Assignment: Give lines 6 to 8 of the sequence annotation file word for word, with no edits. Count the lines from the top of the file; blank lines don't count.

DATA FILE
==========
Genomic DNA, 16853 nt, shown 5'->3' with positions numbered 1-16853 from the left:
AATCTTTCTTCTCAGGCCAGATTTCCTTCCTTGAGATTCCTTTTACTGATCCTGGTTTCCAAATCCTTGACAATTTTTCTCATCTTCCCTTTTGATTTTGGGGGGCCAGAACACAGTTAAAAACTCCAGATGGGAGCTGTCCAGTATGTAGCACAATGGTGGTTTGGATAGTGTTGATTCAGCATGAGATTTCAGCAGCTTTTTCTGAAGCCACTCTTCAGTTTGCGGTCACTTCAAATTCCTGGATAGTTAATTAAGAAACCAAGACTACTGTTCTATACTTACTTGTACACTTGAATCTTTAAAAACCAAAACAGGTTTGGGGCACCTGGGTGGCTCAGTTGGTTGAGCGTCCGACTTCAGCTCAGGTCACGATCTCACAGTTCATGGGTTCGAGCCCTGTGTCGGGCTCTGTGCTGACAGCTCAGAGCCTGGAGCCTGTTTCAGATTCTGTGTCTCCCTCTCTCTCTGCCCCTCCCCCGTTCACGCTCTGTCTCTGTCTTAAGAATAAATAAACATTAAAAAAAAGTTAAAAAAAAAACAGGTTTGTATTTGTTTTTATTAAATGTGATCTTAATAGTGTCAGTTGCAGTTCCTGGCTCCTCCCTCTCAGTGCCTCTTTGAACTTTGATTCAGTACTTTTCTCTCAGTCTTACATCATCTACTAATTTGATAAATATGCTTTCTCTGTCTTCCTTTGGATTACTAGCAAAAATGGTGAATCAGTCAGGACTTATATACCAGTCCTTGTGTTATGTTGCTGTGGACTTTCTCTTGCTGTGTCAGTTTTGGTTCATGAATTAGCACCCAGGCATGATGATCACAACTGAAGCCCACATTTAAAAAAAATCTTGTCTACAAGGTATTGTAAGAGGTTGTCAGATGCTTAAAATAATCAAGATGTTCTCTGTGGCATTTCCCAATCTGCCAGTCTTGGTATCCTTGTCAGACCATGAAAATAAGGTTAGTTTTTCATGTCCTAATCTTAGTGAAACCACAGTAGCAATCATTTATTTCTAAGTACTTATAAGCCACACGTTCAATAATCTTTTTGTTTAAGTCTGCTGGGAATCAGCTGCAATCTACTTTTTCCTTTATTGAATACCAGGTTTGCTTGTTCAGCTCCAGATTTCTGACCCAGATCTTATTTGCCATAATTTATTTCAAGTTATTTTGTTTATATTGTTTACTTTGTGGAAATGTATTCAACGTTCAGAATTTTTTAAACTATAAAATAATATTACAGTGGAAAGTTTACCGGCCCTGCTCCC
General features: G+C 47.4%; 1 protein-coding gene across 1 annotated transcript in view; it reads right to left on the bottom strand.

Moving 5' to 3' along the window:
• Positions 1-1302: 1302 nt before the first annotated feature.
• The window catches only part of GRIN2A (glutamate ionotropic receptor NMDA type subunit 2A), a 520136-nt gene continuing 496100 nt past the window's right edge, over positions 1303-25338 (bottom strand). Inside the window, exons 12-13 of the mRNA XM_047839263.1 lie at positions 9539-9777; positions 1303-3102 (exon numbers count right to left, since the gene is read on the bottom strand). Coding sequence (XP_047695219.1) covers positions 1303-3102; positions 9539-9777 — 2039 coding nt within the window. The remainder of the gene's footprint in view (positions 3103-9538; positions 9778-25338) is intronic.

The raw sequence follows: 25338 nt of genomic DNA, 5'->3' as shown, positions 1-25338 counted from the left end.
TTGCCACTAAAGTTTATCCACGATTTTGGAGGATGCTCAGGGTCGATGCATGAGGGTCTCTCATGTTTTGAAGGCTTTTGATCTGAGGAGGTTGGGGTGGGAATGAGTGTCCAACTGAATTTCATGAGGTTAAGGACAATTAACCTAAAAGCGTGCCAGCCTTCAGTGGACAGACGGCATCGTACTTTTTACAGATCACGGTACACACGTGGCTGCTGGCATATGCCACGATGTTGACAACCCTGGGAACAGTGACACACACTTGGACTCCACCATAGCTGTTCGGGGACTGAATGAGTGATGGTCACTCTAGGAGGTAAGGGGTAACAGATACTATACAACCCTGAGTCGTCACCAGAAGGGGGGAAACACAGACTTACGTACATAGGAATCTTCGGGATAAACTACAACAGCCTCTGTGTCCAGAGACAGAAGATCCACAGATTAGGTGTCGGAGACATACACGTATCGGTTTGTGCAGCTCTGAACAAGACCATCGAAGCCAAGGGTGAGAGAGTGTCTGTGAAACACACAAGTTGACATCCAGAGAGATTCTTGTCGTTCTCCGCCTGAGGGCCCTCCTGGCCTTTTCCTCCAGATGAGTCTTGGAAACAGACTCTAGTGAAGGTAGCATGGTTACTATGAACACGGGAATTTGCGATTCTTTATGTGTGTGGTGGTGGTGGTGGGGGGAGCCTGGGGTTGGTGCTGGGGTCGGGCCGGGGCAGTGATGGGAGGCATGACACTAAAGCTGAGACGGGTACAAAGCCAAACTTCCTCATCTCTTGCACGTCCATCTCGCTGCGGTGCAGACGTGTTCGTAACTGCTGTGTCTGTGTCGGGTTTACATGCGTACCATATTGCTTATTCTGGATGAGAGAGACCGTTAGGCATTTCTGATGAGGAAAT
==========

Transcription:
• The window catches only part of GRIN2A (glutamate ionotropic receptor NMDA type subunit 2A), a 520136-nt gene continuing 496100 nt past the window's right edge, over positions 1303-25338 (bottom strand). Inside the window, exons 12-13 of the mRNA XM_047839263.1 lie at positions 9539-9777; positions 1303-3102 (exon numbers count right to left, since the gene is read on the bottom strand). Coding sequence (XP_047695219.1) covers positions 1303-3102; positions 9539-9777 — 2039 coding nt within the window. The remainder of the gene's footprint in view (positions 3103-9538; positions 9778-25338) is intronic.

The raw sequence follows: 25338 nt of genomic DNA, 5'->3' as shown, positions 1-25338 counted from the left end.
TTGCCACTAAAGTTTATCCACGATTTTGGAGGATGCTCAGGGTCGATGCATGAGGGTCTCTCATGTTTTGAAGGCTTTTGATCTGAGGAGGTTGGGGTGGGAATGAGTGTCCAACTGAATTTCATGAGGTTAAGGACAATTAACCTAAAAGCGTGCCAGCCTTCAGTGGACAGACGGCATCGTACTTTTTACAGATCACGGTACACACGTGGCTGCTGGCATATGCCACGATGTTGACAACCCTGGGAACAGTGACACACACTTGGACTCCACCATAGCTGTTCGGGGACTGAATGAGTGATGGTCACTCTAGGAGGTAAGGGGTAACAGATACTATACAACCCTGAGTCGTCACCAGAAGGGGGGAAACACAGACTTACGTACATAGGAATCTTCGGGATAAACTACAACAGCCTCTGTGTCCAGAGACAGAAGATCCACAGATTAGGTGTCGGAGACATACACGTATCGGTTTGTGCAGCTCTGAACAAGACCATCGAAGCCAAGGGTGAGAGAGTGTCTGTGAAACACACAAGTTGACATCCAGAGAGATTCTTGTCGTTCTCCGCCTGAGGGCCCTCCTGGCCTTTTCCTCCAGATGAGTCTTGGAAACAGACTCTAGTGAAGGTAGCATGGTTACTATGAACACGGGAATTTGCGATTCTTTATGTGTGTGGTGGTGGTGGTGGGGGGAGCCTGGGGTTGGTGCTGGGGTCGGGCCGGGGCAGTGATGGGAGGCATGACACTAAAGCTGAGACGGGTACAAAGCCAAACTTCCTCATCTCTTGCACGTCCATCTCGCTGCGGTGCAGACGTGTTCGTAACTGCTGTGTCTGTGTCGGGTTTACATGCGTACCATATTGCTTATTCTGGATGAGAGAGACCGTTAGGCATTTCTGATGAGGAAAT